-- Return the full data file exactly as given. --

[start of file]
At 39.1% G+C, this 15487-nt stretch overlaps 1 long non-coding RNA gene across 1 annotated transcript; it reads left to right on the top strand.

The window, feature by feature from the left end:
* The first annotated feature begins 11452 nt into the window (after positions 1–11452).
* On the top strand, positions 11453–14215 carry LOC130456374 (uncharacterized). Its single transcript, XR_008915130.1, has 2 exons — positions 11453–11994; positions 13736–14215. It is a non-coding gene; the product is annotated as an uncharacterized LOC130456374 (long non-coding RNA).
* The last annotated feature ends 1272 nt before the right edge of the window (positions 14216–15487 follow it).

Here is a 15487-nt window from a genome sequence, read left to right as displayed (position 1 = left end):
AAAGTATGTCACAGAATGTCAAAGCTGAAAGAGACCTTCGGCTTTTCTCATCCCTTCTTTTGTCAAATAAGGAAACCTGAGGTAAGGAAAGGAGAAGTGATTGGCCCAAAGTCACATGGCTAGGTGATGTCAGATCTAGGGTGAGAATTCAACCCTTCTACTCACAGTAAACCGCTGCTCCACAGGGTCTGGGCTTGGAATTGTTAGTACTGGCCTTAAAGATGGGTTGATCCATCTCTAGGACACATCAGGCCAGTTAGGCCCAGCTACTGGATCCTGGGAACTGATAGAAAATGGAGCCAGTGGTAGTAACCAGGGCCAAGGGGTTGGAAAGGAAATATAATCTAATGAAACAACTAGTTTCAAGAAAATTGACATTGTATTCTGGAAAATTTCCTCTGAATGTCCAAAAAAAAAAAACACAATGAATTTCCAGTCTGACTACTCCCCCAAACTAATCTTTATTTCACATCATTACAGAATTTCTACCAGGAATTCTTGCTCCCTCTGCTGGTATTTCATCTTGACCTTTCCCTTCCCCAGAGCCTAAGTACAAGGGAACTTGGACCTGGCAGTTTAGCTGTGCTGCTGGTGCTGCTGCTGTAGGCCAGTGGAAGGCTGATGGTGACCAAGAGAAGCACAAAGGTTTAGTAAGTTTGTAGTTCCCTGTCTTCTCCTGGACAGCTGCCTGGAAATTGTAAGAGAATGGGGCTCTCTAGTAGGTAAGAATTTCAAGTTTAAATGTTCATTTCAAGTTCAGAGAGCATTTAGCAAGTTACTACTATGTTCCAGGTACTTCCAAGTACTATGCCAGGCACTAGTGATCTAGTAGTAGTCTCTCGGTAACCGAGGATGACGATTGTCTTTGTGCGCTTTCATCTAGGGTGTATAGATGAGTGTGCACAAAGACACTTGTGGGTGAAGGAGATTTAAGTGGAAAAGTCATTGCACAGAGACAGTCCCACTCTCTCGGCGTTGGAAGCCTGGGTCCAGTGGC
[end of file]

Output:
At 39.1% G+C, this 15487-nt stretch overlaps 1 long non-coding RNA gene across 1 annotated transcript; it reads left to right on the top strand.

The window, feature by feature from the left end:
* The first annotated feature begins 11452 nt into the window (after positions 1–11452).
* On the top strand, positions 11453–14215 carry LOC130456374 (uncharacterized). Its single transcript, XR_008915130.1, has 2 exons — positions 11453–11994; positions 13736–14215. It is a non-coding gene; the product is annotated as an uncharacterized LOC130456374 (long non-coding RNA).
* The last annotated feature ends 1272 nt before the right edge of the window (positions 14216–15487 follow it).

Here is a 15487-nt window from a genome sequence, read left to right as displayed (position 1 = left end):
AAAGTATGTCACAGAATGTCAAAGCTGAAAGAGACCTTCGGCTTTTCTCATCCCTTCTTTTGTCAAATAAGGAAACCTGAGGTAAGGAAAGGAGAAGTGATTGGCCCAAAGTCACATGGCTAGGTGATGTCAGATCTAGGGTGAGAATTCAACCCTTCTACTCACAGTAAACCGCTGCTCCACAGGGTCTGGGCTTGGAATTGTTAGTACTGGCCTTAAAGATGGGTTGATCCATCTCTAGGACACATCAGGCCAGTTAGGCCCAGCTACTGGATCCTGGGAACTGATAGAAAATGGAGCCAGTGGTAGTAACCAGGGCCAAGGGGTTGGAAAGGAAATATAATCTAATGAAACAACTAGTTTCAAGAAAATTGACATTGTATTCTGGAAAATTTCCTCTGAATGTCCAAAAAAAAAAAACACAATGAATTTCCAGTCTGACTACTCCCCCAAACTAATCTTTATTTCACATCATTACAGAATTTCTACCAGGAATTCTTGCTCCCTCTGCTGGTATTTCATCTTGACCTTTCCCTTCCCCAGAGCCTAAGTACAAGGGAACTTGGACCTGGCAGTTTAGCTGTGCTGCTGGTGCTGCTGCTGTAGGCCAGTGGAAGGCTGATGGTGACCAAGAGAAGCACAAAGGTTTAGTAAGTTTGTAGTTCCCTGTCTTCTCCTGGACAGCTGCCTGGAAATTGTAAGAGAATGGGGCTCTCTAGTAGGTAAGAATTTCAAGTTTAAATGTTCATTTCAAGTTCAGAGAGCATTTAGCAAGTTACTACTATGTTCCAGGTACTTCCAAGTACTATGCCAGGCACTAGTGATCTAGTAGTAGTCTCTCGGTAACCGAGGATGACGATTGTCTTTGTGCGCTTTCATCTAGGGTGTATAGATGAGTGTGCACAAAGACACTTGTGGGTGAAGGAGATTTAAGTGGAAAAGTCATTGCACAGAGACAGTCCCACTCTCTCGGCGTTGGAAGCCTGGGTCCAGTGGC